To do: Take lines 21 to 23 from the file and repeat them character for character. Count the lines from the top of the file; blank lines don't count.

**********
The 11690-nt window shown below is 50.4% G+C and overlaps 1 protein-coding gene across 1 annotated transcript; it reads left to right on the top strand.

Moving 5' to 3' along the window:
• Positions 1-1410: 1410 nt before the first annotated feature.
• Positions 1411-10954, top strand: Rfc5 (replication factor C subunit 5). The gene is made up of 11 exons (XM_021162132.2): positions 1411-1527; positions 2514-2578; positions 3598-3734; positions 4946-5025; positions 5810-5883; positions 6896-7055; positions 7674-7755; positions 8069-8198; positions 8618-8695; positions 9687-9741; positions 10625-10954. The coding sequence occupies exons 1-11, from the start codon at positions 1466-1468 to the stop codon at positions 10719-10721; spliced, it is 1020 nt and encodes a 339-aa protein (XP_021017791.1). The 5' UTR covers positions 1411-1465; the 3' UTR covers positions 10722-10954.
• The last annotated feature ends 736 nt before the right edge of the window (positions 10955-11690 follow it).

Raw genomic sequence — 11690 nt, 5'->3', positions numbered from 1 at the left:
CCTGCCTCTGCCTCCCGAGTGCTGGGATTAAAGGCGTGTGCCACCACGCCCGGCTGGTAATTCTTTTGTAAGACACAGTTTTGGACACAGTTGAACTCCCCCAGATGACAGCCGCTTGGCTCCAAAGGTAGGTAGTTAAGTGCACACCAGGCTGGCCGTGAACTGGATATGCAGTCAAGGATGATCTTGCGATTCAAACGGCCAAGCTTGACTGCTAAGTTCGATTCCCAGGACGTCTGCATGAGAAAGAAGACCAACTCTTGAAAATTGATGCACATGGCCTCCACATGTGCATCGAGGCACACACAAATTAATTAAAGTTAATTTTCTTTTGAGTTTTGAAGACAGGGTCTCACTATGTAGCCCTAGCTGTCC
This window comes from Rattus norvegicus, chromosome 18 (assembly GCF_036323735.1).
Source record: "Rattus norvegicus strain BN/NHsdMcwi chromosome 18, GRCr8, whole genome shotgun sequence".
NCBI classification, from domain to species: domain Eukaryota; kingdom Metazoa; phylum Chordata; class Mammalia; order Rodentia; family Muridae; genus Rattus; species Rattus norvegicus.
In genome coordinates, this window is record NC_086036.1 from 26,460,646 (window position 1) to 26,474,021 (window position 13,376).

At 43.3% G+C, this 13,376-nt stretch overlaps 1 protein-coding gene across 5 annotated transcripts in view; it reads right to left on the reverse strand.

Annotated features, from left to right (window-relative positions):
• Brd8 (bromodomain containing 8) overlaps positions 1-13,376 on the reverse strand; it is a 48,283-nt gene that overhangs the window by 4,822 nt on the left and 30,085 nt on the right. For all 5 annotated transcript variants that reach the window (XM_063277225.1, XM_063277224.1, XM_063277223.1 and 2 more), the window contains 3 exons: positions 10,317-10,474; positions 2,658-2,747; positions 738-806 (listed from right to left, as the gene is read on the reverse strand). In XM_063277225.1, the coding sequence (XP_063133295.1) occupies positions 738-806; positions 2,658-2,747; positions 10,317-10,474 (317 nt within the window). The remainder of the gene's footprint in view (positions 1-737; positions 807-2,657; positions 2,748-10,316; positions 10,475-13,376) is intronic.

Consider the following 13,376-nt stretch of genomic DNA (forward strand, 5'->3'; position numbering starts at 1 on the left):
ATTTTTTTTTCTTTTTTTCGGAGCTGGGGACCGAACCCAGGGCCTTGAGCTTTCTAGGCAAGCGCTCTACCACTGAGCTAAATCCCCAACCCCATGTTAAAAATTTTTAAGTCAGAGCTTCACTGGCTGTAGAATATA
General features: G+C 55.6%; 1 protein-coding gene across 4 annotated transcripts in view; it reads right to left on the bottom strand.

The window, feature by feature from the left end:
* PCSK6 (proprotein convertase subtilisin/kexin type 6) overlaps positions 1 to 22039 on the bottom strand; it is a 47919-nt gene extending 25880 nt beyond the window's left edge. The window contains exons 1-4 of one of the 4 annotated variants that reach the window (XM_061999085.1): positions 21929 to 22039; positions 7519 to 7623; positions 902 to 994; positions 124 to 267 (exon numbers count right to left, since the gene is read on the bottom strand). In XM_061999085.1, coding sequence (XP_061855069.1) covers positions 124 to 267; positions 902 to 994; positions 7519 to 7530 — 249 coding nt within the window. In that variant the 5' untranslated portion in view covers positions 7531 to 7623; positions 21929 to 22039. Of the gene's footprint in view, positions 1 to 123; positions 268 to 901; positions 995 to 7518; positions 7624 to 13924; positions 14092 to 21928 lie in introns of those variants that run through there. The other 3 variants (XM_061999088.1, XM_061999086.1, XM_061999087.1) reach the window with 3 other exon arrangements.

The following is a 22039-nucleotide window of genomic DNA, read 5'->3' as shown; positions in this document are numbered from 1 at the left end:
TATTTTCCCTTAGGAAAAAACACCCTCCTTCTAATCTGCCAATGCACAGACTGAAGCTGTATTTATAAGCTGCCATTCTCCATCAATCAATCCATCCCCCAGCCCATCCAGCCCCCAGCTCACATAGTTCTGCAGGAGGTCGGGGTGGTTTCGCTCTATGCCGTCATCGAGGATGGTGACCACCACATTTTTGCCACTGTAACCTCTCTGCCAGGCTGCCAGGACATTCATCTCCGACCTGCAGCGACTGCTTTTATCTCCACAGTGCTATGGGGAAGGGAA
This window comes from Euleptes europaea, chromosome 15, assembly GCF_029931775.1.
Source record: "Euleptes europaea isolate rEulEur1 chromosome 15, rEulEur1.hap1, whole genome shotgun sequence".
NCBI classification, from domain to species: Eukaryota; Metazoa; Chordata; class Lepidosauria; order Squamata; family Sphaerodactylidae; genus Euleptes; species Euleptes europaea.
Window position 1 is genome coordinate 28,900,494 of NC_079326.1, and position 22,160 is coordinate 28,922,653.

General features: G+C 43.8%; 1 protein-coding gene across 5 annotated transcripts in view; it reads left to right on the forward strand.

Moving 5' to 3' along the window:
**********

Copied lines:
TATTTTCCCTTAGGAAAAAACACCCTCCTTCTAATCTGCCAATGCACAGACTGAAGCTGTATTTATAAGCTGCCATTCTCCATCAATCAATCCATCCCCCAGCCCATCCAGCCCCCAGCTCACATAGTTCTGCAGGAGGTCGGGGTGGTTTCGCTCTATGCCGTCATCGAGGATGGTGACCACCACATTTTTGCCACTGTAACCTCTCTGCCAGGCTGCCAGGACATTCATCTCCGACCTGCAGCGACTGCTTTTATCTCCACAGTGCTATGGGGAAGGGAA
This window comes from Euleptes europaea, chromosome 15, assembly GCF_029931775.1.
Source record: "Euleptes europaea isolate rEulEur1 chromosome 15, rEulEur1.hap1, whole genome shotgun sequence".